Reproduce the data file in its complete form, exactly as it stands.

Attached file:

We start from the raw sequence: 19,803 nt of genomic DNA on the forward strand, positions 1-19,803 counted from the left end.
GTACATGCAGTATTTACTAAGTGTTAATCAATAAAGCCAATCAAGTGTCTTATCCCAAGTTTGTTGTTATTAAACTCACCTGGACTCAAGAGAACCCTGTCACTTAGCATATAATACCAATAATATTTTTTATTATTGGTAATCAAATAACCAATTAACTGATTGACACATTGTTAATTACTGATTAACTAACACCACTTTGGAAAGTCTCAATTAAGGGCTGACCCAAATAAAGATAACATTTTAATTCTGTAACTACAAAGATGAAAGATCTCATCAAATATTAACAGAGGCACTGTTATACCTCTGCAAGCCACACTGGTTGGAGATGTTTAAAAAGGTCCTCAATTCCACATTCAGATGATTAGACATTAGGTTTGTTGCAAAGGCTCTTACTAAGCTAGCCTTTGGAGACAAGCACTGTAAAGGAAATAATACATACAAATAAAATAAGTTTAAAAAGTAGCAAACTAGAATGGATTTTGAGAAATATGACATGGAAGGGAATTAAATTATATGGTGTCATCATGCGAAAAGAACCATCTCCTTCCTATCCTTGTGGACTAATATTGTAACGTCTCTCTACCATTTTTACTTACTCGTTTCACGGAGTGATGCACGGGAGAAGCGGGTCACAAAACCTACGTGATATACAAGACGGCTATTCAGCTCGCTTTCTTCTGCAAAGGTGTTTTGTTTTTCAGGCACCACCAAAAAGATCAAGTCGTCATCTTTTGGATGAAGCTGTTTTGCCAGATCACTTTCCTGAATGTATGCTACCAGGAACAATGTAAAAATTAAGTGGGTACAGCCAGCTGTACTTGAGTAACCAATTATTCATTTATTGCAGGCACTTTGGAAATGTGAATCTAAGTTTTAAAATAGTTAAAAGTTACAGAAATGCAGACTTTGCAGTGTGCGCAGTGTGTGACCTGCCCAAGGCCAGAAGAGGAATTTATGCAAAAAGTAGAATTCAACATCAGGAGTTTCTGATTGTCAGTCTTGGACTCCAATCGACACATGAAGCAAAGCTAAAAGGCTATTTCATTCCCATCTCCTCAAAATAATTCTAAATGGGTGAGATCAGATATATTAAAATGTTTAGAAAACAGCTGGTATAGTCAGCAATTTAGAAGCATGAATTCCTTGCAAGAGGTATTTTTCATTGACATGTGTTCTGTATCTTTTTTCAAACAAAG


We start from the raw sequence: 19,803 nt of genomic DNA on the forward strand, positions 1-19,803 counted from the left end.
GTACATGCAGTATTTACTAAGTGTTAATCAATAAAGCCAATCAAGTGTCTTATCCCAAGTTTGTTGTTATTAAACTCACCTGGACTCAAGAGAACCCTGTCACTTAGCATATAATACCAATAATATTTTTTATTATTGGTAATCAAATAACCAATTAACTGATTGACACATTGTTAATTACTGATTAACTAACACCACTTTGGAAAGTCTCAATTAAGGGCTGACCCAAATAAAGATAACATTTTAATTCTGTAACTACAAAGATGAAAGATCTCATCAAATATTAACAGAGGCACTGTTATACCTCTGCAAGCCACACTGGTTGGAGATGTTTAAAAAGGTCCTCAATTCCACATTCAGATGATTAGACATTAGGTTTGTTGCAAAGGCTCTTACTAAGCTAGCCTTTGGAGACAAGCACTGTAAAGGAAATAATACATACAAATAAAATAAGTTTAAAAAGTAGCAAACTAGAATGGATTTTGAGAAATATGACATGGAAGGGAATTAAATTATATGGTGTCATCATGCGAAAAGAACCATCTCCTTCCTATCCTTGTGGACTAATATTGTAACGTCTCTCTACCATTTTTACTTACTCGTTTCACGGAGTGATGCACGGGAGAAGCGGGTCACAAAACCTACGTGATATACAAGACGGCTATTCAGCTCGCTTTCTTCTGCAAAGGTGTTTTGTTTTTCAGGCACCACCAAAAAGATCAAGTCGTCATCTTTTGGATGAAGCTGTTTTGCCAGATCACTTTCCTGAATGTATGCTACCAGGAACAATGTAAAAATTAAGTGGGTACAGCCAGCTGTACTTGAGTAACCAATTATTCATTTATTGCAGGCACTTTGGAAATGTGAATCTAAGTTTTAAAATAGTTAAAAGTTACAGAAATGCAGACTTTGCAGTGTGCGCAGTGTGTGACCTGCCCAAGGCCAGAAGAGGAATTTATGCAAAAAGTAGAATTCAACATCAGGAGTTTCTGATTGTCAGTCTTGGACTCCAATCGACACATGAAGCAAAGCTAAAAGGCTATTTCATTCCCATCTCCTCAAAATAATTCTAAATGGGTGAGATCAGATATATTAAAATGTTTAGAAAACAGCTGGTATAGTCAGCAATTTAGAAGCATGAATTCCTTGCAAGAGGTATTTTTCATTGACATGTGTTCTGTATCTTTTTTCAAACAAAG